Since the Daiquiri is a Cuban drink, I wanted to use Cuban-styled rums.  I have not been able to purchase any Havana Club unfortunately, whose family stayed in Cuba, the brand I would choose if the embargo were not in place.  Some good rums got out though:  The family who created Bacardi escaped Castro, as did the family of the Matusalem brand of rum (Matusalem distills in the Dominican Republic, and Bacardi in Puerto Rico).  The venerable Beachbum suggests Plantation 3 Stars rum, which tastes delightful.  In the banana drink, I included Coruba dark rum, which is not Cuban, but Jamaican, for its sweet dark brown sugar flavor in the banana daiquiri, rather than a molasses flavor of other dark rums, and felt it blended remarkably well with the sweetness of Matusalem.

strawberry daiquiri2

 

Frozen Strawberry Daiquiri
2 oz Bacardi Silver
2 oz Matusalem Platino
4 cups fresh strawberries, cleaned & halved (if not in season 
  use 3 frozen & 1 fresh)
3/4 oz fresh lime juice
3/4 oz simple syrup (to taste - double for truly sweet drink)
3/4 oz cream 
6 oz shaved ice (to taste) 
1 strawberry, mini lime wedge, mounding tsp whipped cream for 
  garnish

In a blender combine rum, strawberries, lime juice, syrup, cream and ice and blend until strawberry is thoroughly combined.  Garnish:  Clean and hull a strawberry, fill with whipped cream, garnish your garnish with a tiny triangle of lime.  Serves two.

banana daiquiri2

Frozen Banana Daiquiri
4 1/2 oz Matusalem Platino
1 1/2 oz Coruba
4 extra ripe bananas, in pieces (passed the brown dot phase)
1 oz fresh lime juice 
3/4 oz simple syrup (to taste)
3/4 oz cream 
6 oz crushed ice
1/2 banana, cherry and clove for garnish

Blend all ingredients except ice in blender until smooth, creamy and firm.  Stir in shaved ice until preferred texture.  Garnish with dolphin banana with rinsed and dried cherry in its mouth, inserting a positioned clove for an eye.  If you feel the need for fins, slit a spot for a trimmed lemon peel, or pineapple leaf, or even shaping your fin from an Anna’s cookie.  It’s all for fun anyway, right?  Serves 4…only once, and then you’ll have to make another pitcher.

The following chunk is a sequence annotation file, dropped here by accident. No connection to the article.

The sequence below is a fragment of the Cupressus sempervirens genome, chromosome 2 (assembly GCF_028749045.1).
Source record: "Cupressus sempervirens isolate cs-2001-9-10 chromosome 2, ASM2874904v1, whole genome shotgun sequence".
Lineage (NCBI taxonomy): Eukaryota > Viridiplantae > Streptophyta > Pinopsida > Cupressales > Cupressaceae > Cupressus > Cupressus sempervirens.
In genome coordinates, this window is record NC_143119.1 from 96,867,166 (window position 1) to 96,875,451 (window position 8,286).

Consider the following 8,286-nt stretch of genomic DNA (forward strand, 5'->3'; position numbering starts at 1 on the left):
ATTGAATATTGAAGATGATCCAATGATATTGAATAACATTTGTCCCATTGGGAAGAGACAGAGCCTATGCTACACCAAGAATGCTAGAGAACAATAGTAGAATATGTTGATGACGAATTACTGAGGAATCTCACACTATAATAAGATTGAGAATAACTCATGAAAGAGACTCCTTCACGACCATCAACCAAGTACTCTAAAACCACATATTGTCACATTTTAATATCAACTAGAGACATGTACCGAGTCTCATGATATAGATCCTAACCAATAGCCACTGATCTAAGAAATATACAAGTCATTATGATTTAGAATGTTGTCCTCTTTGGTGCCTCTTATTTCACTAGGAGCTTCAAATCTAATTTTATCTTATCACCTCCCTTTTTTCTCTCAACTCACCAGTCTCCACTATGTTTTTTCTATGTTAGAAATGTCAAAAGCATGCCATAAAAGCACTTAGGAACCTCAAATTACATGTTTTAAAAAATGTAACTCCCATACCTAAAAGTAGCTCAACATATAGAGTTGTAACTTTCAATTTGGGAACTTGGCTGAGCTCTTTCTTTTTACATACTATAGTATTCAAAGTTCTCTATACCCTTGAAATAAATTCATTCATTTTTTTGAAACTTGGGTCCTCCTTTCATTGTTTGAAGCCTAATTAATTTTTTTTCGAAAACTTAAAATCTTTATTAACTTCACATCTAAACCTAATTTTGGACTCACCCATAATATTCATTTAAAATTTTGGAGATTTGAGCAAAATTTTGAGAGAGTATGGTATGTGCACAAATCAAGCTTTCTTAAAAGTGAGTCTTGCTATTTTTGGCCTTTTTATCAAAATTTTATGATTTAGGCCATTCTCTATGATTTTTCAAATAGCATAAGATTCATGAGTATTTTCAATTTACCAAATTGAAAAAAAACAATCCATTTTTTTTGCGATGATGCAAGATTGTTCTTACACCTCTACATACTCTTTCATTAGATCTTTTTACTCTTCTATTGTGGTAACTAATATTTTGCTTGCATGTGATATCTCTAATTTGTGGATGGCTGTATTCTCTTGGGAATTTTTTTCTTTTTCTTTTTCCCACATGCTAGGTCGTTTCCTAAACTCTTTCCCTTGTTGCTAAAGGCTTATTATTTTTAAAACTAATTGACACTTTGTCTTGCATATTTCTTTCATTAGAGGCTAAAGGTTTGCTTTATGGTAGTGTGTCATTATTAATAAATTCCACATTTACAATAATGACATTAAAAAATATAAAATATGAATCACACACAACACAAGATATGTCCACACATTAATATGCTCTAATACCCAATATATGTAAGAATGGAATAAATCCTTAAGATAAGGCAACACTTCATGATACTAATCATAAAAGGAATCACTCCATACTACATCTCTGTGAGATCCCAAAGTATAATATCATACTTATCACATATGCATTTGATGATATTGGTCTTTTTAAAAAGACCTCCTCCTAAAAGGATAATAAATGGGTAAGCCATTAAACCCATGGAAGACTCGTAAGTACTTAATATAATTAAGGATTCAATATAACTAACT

If you prefer to make banana daiquiris for two, here is the recipe for nearly half the amount, not strictly cutting the ingredient amounts in half.

2 oz Matusalem Platino
3/4 oz Coruba
2 very ripe bananas, in pieces
1/2 oz fresh lime juice
1/2 oz simple syrup (to taste)
1/2 oz cream
3 oz crushed ice

Note:  Do you not own a blender, or are between blenders because your old one died?  An ice shaver works perfectly well, not to say it replaces a blender, but focusses on just the ice to scoop in after the ingredients have been pureed in a food processor, or muddled (both of which I have tried).

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Autumn at last!

Regarding the temperate climate, with broadleaf trees changing color seasonally, there is a charisma in the air, an inspiration, a profound unveiling of the inner self where breathing the cooler air and seeing the astonishing colors of the leaves reminds me of my genuine reflection.  I am not at peace.  Yet, this season brings a quiet in my heart I have waited for since last year.  Autumn is a journey of exploration, and all the realms entirely within myself.  Nature is on the move.  When it first arrives, it is as if it is an accident – that stunningly chilly morning.  Refreshing, on the other hand unnerving and disturbing, almost as if something is wrong.  Turns out it is good jacket weather, and time to eat some apples, and anything with them in it.

If you read my Apple Season cocktail from last year, I made a similar cocktail, again inspired by apples.  The first difference with this one is with the rum, using three rums instead a single rum and Applejack combination.  Not that all daiquiris require Cuban style rums, I wanted that flavor attention.  The Bajan rum spices the Matusalem, not as a spiced rum would, but in the same way salt enhances the richness in a dessert.  And the dark Coruba adds a lovely brown sugar flavor, rather than molasses.  Instead of just lime juice, I wanted to incorporate more flavor from the oils from the lime peal in the muddling, as well as the unique blending with the sweetness of the lemon peal.  Then, the amounts of cider and cider syrup** are increased to make a larger and sweeter drink.  I also wanted to change the bitters, feeling Regan’s orange bitters would give a better impression than the savory Angostura, particularly with both lemon and lime.  My first apple cocktail was a more refined drink, and needed double-straining, floating a delicately thin slice of apple to float.  The Autumn Daiquiri is a bit more playful, not only with flavors, but the unstrained salad-effect.